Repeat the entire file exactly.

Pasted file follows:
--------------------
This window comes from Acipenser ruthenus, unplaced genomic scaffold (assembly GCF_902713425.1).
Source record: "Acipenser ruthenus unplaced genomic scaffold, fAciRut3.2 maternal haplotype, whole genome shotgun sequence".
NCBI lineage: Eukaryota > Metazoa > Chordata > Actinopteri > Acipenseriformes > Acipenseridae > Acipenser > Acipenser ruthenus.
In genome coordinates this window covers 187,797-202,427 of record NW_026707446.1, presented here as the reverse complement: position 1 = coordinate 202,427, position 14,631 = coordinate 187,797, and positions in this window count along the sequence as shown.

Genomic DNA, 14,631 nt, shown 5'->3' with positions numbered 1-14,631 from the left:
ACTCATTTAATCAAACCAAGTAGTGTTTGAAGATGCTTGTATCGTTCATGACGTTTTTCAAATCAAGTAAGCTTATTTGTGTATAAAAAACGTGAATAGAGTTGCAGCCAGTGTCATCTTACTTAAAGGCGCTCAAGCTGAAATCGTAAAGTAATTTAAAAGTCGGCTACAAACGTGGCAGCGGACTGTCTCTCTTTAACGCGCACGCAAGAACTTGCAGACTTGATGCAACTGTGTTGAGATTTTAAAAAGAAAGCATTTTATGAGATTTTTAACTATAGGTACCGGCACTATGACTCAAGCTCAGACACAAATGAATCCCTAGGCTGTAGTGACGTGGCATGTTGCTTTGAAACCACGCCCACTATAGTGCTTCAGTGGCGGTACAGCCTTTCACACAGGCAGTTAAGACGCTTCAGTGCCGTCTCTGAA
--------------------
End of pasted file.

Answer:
This window comes from Acipenser ruthenus, unplaced genomic scaffold (assembly GCF_902713425.1).
Source record: "Acipenser ruthenus unplaced genomic scaffold, fAciRut3.2 maternal haplotype, whole genome shotgun sequence".
NCBI lineage: Eukaryota > Metazoa > Chordata > Actinopteri > Acipenseriformes > Acipenseridae > Acipenser > Acipenser ruthenus.
In genome coordinates this window covers 187,797-202,427 of record NW_026707446.1, presented here as the reverse complement: position 1 = coordinate 202,427, position 14,631 = coordinate 187,797, and positions in this window count along the sequence as shown.

Genomic DNA, 14,631 nt, shown 5'->3' with positions numbered 1-14,631 from the left:
ACTCATTTAATCAAACCAAGTAGTGTTTGAAGATGCTTGTATCGTTCATGACGTTTTTCAAATCAAGTAAGCTTATTTGTGTATAAAAAACGTGAATAGAGTTGCAGCCAGTGTCATCTTACTTAAAGGCGCTCAAGCTGAAATCGTAAAGTAATTTAAAAGTCGGCTACAAACGTGGCAGCGGACTGTCTCTCTTTAACGCGCACGCAAGAACTTGCAGACTTGATGCAACTGTGTTGAGATTTTAAAAAGAAAGCATTTTATGAGATTTTTAACTATAGGTACCGGCACTATGACTCAAGCTCAGACACAAATGAATCCCTAGGCTGTAGTGACGTGGCATGTTGCTTTGAAACCACGCCCACTATAGTGCTTCAGTGGCGGTACAGCCTTTCACACAGGCAGTTAAGACGCTTCAGTGCCGTCTCTGAA